January 02, 2018


Would you be interested in a workout method that can drastically improve your aerobic and anaerobic output as well as turn your body into a calorie burning machine?

Oh, did we mention it takes just 4 minutes a day?

We know, we know - this sounds like an infomercial...

But here's the kicker - it costs nothing and equipment isn't mandatory - making it a true anywhere/anytime workout solution...

The Tabata Training Method can be exactly what you’re looking for around the holidays – or any other time your schedule is on swole - when you need an effective workout, yet might be tight on time.

It's worth repeating - Tabata completely eliminates the “no time” excuse because it only takes about 4 minutes!

Tabata they come, Tabata they fall!

Sounds simple, right?

It sure does, but it’s also very difficult – which can be a great thing when you are looking to challenge yourself.

As with most things in life, you get out of it what you put into it.


Tabata History

A group of Japanese researchers led by Dr. Izumi Tabata set out to see what type of exercise was more effective in groups of amateur athletes in their twenties using an exercise bike:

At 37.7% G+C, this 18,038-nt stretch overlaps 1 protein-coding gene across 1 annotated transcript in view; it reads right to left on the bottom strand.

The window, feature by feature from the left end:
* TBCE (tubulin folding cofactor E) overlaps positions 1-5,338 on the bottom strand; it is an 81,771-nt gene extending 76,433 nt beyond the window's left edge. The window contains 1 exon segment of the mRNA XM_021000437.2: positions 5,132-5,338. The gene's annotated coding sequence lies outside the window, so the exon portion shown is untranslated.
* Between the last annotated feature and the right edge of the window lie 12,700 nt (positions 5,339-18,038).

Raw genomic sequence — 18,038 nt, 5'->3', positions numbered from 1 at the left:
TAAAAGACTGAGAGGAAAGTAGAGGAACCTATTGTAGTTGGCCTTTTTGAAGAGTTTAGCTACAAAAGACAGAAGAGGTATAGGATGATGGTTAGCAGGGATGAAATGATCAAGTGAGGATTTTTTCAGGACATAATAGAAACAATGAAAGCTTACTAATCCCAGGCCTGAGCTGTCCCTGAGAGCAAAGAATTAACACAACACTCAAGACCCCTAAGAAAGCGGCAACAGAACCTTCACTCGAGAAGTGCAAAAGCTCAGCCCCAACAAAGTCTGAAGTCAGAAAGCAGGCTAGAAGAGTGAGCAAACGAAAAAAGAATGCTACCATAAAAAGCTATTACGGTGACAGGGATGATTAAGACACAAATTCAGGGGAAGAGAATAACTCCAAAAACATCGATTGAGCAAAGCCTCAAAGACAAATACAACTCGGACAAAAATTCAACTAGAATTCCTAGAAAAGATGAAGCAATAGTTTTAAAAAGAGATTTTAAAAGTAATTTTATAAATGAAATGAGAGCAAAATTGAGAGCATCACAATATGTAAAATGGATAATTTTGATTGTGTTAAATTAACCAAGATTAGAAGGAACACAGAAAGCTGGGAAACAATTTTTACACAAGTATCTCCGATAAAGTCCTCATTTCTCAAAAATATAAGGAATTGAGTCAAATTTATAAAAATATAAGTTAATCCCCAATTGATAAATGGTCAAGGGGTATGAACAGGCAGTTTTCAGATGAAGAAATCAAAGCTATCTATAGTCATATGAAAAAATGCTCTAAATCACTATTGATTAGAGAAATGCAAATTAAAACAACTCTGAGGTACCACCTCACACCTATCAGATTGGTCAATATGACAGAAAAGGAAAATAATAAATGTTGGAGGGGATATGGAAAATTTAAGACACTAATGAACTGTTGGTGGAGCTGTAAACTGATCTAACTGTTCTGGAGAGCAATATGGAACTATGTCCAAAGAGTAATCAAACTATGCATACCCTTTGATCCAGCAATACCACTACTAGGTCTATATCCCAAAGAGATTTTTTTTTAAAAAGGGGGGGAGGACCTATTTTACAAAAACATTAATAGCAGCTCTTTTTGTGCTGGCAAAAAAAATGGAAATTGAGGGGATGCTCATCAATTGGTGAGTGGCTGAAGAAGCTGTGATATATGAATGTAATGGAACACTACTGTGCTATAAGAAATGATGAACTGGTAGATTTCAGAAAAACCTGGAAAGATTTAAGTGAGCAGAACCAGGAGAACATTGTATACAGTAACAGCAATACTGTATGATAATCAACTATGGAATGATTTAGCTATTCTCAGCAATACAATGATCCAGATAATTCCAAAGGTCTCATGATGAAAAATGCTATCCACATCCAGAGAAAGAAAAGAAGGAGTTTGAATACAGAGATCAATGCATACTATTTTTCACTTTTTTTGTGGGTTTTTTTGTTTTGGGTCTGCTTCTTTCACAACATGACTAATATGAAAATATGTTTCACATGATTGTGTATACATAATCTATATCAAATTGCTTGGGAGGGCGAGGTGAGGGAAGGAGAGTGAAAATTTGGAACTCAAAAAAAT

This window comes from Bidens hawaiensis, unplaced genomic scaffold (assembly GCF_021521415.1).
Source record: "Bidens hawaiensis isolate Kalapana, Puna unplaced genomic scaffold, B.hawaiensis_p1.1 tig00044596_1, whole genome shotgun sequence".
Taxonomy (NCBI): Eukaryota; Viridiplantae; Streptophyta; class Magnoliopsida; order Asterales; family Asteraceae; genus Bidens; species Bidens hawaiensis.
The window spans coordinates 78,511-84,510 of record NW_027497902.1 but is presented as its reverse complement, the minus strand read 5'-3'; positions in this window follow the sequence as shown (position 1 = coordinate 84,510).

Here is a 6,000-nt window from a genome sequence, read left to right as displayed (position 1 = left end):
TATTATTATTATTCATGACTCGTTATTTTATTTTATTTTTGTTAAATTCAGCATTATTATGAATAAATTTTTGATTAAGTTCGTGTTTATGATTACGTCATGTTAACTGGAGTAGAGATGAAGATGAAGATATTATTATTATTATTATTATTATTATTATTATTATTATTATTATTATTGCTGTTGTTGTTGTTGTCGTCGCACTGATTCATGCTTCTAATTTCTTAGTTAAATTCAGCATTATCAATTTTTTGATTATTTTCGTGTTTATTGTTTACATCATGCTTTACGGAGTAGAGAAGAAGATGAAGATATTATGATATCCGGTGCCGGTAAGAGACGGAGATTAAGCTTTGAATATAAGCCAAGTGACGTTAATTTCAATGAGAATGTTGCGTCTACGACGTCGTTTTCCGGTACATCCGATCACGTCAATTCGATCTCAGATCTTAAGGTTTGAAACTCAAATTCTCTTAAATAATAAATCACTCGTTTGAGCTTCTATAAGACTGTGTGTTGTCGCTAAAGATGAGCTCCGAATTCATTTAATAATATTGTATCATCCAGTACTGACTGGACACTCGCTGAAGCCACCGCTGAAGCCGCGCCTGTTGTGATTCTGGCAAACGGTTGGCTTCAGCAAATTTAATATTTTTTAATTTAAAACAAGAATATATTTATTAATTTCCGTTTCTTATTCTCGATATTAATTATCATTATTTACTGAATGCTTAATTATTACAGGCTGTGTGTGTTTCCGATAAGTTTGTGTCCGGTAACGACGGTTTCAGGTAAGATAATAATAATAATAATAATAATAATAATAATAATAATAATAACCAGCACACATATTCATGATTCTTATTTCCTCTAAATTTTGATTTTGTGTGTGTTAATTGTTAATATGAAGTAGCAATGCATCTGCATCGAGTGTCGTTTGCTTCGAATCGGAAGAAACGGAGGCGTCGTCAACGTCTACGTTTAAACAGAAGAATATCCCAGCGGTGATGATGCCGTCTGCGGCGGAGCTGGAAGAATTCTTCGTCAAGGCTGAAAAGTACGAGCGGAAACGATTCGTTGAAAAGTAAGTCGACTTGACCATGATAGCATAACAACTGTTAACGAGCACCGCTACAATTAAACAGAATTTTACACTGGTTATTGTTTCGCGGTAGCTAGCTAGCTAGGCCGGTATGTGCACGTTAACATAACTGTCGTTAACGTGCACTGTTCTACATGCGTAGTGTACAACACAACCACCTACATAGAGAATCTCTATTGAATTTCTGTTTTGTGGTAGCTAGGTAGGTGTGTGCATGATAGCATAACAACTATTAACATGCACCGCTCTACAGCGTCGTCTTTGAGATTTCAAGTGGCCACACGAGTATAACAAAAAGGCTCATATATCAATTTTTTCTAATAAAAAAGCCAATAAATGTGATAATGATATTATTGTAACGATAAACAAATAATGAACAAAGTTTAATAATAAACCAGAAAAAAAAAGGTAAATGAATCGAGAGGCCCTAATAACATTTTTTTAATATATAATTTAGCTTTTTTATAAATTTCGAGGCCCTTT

Group A:  Hour- long moderate intense workouts 5 days per week (5 hours total per week)


Group B: Very short all-out high-intensity workouts 5 days per week (20 minutes total per week)

While both groups improved certain areas of their fitness, Group B was the clear winner in both aerobic and anaerobic parameters – with a whopping 28% improvement in the latter.

Add in the fact that it only took 20 minutes a week (wow!) and we’ve got ourselves something special.

It’s worth repeating that these were trained individuals, which is quite impressive.

This is as good as it gets when you're tight on time, want a quick something to counterbalance a cheat meal or you’re just looking for some variety in your workouts.

Remember, it can be used anytime as a stand-alone workout, not just a time crunch solution.

How to do Tabata

  1. Pick any 1 exercise (Multi-joint exercises work best)
  2. Perform at the highest intensity that you can for 20 seconds
  3. Rest 10 seconds
  4. Repeat 7-8 more times (If this is too much initially, work your way up to 7-8 rounds. Start with as many as you can do safely. This is just fine and you’ll still reap the benefits. Be smart.)

That’s it – You're done!

The best way to ensure you put in the full 20 seconds of high intensity and only take 10 second rest periods is to perform Tabata with a partner to hold you accountable.

Realistically speaking, those 20 second work periods can feel like 20 minutes and the 10 second rest periods can feel like 1 second!

If a partner isn’t an option, look at a digital clock that displays seconds or a standard clock with a second hand. However, the partner option is the far better option. After all, it's only 4 minutes of someone's time.

Don’t Overthink It!

Now, if you do a Google search you’ll see all types of crazy Tabata workouts where they tell you to do more than 1 exercise for 4 minutes. If getting the benefits of the Tabata research is your goal, then ignore all of that because it’s no longer Tabata.